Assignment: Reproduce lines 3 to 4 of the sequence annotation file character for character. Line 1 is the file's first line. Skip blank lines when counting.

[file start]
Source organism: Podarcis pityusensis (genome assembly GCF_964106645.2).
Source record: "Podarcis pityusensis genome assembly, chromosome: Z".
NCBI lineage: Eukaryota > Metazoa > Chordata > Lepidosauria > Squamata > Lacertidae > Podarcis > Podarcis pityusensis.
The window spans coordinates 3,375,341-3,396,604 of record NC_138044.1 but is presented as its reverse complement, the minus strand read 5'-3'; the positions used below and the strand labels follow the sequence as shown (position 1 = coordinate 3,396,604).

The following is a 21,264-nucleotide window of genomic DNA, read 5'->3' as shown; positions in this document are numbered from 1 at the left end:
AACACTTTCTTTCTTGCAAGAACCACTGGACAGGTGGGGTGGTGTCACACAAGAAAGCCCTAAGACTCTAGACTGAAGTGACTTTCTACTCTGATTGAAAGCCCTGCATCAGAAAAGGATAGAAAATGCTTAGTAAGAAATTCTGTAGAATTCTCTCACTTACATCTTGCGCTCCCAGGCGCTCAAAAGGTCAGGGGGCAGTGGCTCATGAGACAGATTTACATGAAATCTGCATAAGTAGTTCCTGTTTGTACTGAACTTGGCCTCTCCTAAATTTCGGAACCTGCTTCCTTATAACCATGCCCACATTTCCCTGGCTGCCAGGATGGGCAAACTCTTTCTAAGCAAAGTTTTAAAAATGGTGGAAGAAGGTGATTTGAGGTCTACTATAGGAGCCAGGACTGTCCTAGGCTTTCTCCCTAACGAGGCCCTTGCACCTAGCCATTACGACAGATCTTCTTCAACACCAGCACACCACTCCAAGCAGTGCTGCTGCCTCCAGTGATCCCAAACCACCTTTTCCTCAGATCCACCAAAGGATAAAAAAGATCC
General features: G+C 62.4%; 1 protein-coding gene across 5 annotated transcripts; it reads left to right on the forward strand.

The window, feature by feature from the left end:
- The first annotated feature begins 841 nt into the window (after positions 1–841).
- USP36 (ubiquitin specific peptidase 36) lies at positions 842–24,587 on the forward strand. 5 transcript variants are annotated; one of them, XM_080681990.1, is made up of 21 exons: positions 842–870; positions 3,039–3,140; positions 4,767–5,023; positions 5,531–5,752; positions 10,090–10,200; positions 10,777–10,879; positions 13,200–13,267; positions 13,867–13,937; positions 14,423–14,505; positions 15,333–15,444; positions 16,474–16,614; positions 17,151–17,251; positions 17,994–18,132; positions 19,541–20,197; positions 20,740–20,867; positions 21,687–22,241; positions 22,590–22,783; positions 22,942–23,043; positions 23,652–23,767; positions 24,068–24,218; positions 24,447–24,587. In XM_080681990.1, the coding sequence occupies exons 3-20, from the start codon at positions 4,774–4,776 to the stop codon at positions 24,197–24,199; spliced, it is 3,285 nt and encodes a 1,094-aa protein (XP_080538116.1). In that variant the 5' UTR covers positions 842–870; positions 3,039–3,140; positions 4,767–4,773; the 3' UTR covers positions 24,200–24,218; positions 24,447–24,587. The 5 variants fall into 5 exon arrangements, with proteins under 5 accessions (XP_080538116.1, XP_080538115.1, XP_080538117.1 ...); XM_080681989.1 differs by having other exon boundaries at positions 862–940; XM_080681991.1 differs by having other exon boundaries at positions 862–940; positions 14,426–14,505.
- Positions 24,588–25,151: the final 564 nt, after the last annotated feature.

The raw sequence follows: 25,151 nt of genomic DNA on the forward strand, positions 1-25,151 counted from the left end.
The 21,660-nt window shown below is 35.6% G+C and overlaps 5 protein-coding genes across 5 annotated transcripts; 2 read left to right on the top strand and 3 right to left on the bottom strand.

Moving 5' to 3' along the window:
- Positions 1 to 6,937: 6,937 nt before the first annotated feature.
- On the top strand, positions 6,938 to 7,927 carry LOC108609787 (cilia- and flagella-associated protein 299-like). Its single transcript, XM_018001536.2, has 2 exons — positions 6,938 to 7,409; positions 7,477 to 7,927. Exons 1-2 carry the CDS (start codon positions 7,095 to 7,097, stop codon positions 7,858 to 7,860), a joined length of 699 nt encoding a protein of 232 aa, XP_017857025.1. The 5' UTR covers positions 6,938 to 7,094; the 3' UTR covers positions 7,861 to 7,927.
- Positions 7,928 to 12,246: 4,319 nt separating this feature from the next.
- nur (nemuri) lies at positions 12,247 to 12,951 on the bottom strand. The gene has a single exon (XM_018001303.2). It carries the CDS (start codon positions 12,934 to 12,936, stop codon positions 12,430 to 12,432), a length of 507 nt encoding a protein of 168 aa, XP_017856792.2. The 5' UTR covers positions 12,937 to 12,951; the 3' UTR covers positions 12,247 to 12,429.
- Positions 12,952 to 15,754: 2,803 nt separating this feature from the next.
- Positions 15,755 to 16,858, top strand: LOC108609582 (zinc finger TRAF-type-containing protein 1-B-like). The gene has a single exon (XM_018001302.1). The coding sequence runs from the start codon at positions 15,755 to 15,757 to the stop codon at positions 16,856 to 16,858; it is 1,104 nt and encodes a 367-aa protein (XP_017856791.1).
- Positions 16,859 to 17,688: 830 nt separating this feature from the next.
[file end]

NCBI lineage: Eukaryota > Metazoa > Chordata > Lepidosauria > Squamata > Lacertidae > Podarcis > Podarcis pityusensis.
The window spans coordinates 3,375,341-3,396,604 of record NC_138044.1 but is presented as its reverse complement, the minus strand read 5'-3'; the positions used below and the strand labels follow the sequence as shown (position 1 = coordinate 3,396,604).